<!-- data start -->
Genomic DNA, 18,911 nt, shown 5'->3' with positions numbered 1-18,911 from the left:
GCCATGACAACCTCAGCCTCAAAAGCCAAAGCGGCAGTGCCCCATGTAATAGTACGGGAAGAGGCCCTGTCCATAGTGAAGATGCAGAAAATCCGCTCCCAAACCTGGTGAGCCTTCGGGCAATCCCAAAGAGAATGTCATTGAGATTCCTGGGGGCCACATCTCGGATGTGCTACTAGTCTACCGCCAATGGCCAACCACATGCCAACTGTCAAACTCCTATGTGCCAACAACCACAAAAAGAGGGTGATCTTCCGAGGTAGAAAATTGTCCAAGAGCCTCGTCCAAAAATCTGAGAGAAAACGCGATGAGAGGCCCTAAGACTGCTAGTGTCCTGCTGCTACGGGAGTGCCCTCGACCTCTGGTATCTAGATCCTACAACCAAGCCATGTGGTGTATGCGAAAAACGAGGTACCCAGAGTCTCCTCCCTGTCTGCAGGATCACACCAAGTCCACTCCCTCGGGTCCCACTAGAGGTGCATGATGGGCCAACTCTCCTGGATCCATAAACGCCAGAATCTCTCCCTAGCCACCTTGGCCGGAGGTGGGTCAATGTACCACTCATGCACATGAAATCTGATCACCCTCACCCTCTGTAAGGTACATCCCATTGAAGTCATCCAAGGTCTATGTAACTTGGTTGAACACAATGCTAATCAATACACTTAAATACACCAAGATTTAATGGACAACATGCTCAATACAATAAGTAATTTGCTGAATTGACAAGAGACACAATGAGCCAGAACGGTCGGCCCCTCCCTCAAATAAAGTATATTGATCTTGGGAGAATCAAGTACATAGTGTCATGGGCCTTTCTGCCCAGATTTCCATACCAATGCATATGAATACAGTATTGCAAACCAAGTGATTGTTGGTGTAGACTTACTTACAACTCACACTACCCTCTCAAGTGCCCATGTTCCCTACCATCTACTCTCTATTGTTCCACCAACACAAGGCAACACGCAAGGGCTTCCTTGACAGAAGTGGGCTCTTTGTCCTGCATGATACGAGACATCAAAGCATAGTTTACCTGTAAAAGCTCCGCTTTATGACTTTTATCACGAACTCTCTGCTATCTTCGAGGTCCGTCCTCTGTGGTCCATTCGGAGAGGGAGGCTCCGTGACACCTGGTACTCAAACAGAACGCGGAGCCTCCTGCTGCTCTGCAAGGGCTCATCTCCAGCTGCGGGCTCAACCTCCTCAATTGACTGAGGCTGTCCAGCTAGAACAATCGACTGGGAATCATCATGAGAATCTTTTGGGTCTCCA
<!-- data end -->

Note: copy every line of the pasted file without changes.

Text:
Genomic DNA, 18,911 nt, shown 5'->3' with positions numbered 1-18,911 from the left:
GCCATGACAACCTCAGCCTCAAAAGCCAAAGCGGCAGTGCCCCATGTAATAGTACGGGAAGAGGCCCTGTCCATAGTGAAGATGCAGAAAATCCGCTCCCAAACCTGGTGAGCCTTCGGGCAATCCCAAAGAGAATGTCATTGAGATTCCTGGGGGCCACATCTCGGATGTGCTACTAGTCTACCGCCAATGGCCAACCACATGCCAACTGTCAAACTCCTATGTGCCAACAACCACAAAAAGAGGGTGATCTTCCGAGGTAGAAAATTGTCCAAGAGCCTCGTCCAAAAATCTGAGAGAAAACGCGATGAGAGGCCCTAAGACTGCTAGTGTCCTGCTGCTACGGGAGTGCCCTCGACCTCTGGTATCTAGATCCTACAACCAAGCCATGTGGTGTATGCGAAAAACGAGGTACCCAGAGTCTCCTCCCTGTCTGCAGGATCACACCAAGTCCACTCCCTCGGGTCCCACTAGAGGTGCATGATGGGCCAACTCTCCTGGATCCATAAACGCCAGAATCTCTCCCTAGCCACCTTGGCCGGAGGTGGGTCAATGTACCACTCATGCACATGAAATCTGATCACCCTCACCCTCTGTAAGGTACATCCCATTGAAGTCATCCAAGGTCTATGTAACTTGGTTGAACACAATGCTAATCAATACACTTAAATACACCAAGATTTAATGGACAACATGCTCAATACAATAAGTAATTTGCTGAATTGACAAGAGACACAATGAGCCAGAACGGTCGGCCCCTCCCTCAAATAAAGTATATTGATCTTGGGAGAATCAAGTACATAGTGTCATGGGCCTTTCTGCCCAGATTTCCATACCAATGCATATGAATACAGTATTGCAAACCAAGTGATTGTTGGTGTAGACTTACTTACAACTCACACTACCCTCTCAAGTGCCCATGTTCCCTACCATCTACTCTCTATTGTTCCACCAACACAAGGCAACACGCAAGGGCTTCCTTGACAGAAGTGGGCTCTTTGTCCTGCATGATACGAGACATCAAAGCATAGTTTACCTGTAAAAGCTCCGCTTTATGACTTTTATCACGAACTCTCTGCTATCTTCGAGGTCCGTCCTCTGTGGTCCATTCGGAGAGGGAGGCTCCGTGACACCTGGTACTCAAACAGAACGCGGAGCCTCCTGCTGCTCTGCAAGGGCTCATCTCCAGCTGCGGGCTCAACCTCCTCAATTGACTGAGGCTGTCCAGCTAGAACAATCGACTGGGAATCATCATGAGAATCTTTTGGGTCTCCA